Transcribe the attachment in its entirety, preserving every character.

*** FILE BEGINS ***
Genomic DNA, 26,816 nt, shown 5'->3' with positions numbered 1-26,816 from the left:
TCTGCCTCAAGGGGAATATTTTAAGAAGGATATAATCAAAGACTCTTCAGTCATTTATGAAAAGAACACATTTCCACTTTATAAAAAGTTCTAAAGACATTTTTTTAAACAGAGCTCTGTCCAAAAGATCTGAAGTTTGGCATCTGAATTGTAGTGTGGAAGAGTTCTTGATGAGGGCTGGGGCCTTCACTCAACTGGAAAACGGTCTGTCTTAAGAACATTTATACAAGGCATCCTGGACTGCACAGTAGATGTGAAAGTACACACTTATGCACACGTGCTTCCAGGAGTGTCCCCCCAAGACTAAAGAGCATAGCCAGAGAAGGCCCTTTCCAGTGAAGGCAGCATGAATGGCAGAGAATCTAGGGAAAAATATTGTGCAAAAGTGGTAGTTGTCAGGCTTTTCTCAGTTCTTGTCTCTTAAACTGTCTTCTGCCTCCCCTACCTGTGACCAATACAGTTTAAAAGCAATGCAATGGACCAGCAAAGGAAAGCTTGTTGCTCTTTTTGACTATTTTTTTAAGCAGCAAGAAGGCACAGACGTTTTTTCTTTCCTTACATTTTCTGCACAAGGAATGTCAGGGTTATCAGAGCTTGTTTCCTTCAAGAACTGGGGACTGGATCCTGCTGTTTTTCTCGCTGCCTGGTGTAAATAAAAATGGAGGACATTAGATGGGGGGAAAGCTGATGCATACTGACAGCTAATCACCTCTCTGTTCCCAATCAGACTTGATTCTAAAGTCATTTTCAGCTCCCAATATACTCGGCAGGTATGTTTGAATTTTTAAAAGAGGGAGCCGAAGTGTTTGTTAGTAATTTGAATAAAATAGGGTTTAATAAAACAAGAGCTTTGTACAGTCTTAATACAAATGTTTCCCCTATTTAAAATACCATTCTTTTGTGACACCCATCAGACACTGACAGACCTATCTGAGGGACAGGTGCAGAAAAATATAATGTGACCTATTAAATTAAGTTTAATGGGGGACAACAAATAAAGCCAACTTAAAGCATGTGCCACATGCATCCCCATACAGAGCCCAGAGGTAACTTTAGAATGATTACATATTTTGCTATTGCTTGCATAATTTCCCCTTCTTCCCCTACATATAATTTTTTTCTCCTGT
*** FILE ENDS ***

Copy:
Genomic DNA, 26,816 nt, shown 5'->3' with positions numbered 1-26,816 from the left:
TCTGCCTCAAGGGGAATATTTTAAGAAGGATATAATCAAAGACTCTTCAGTCATTTATGAAAAGAACACATTTCCACTTTATAAAAAGTTCTAAAGACATTTTTTTAAACAGAGCTCTGTCCAAAAGATCTGAAGTTTGGCATCTGAATTGTAGTGTGGAAGAGTTCTTGATGAGGGCTGGGGCCTTCACTCAACTGGAAAACGGTCTGTCTTAAGAACATTTATACAAGGCATCCTGGACTGCACAGTAGATGTGAAAGTACACACTTATGCACACGTGCTTCCAGGAGTGTCCCCCCAAGACTAAAGAGCATAGCCAGAGAAGGCCCTTTCCAGTGAAGGCAGCATGAATGGCAGAGAATCTAGGGAAAAATATTGTGCAAAAGTGGTAGTTGTCAGGCTTTTCTCAGTTCTTGTCTCTTAAACTGTCTTCTGCCTCCCCTACCTGTGACCAATACAGTTTAAAAGCAATGCAATGGACCAGCAAAGGAAAGCTTGTTGCTCTTTTTGACTATTTTTTTAAGCAGCAAGAAGGCACAGACGTTTTTTCTTTCCTTACATTTTCTGCACAAGGAATGTCAGGGTTATCAGAGCTTGTTTCCTTCAAGAACTGGGGACTGGATCCTGCTGTTTTTCTCGCTGCCTGGTGTAAATAAAAATGGAGGACATTAGATGGGGGGAAAGCTGATGCATACTGACAGCTAATCACCTCTCTGTTCCCAATCAGACTTGATTCTAAAGTCATTTTCAGCTCCCAATATACTCGGCAGGTATGTTTGAATTTTTAAAAGAGGGAGCCGAAGTGTTTGTTAGTAATTTGAATAAAATAGGGTTTAATAAAACAAGAGCTTTGTACAGTCTTAATACAAATGTTTCCCCTATTTAAAATACCATTCTTTTGTGACACCCATCAGACACTGACAGACCTATCTGAGGGACAGGTGCAGAAAAATATAATGTGACCTATTAAATTAAGTTTAATGGGGGACAACAAATAAAGCCAACTTAAAGCATGTGCCACATGCATCCCCATACAGAGCCCAGAGGTAACTTTAGAATGATTACATATTTTGCTATTGCTTGCATAATTTCCCCTTCTTCCCCTACATATAATTTTTTTCTCCTGT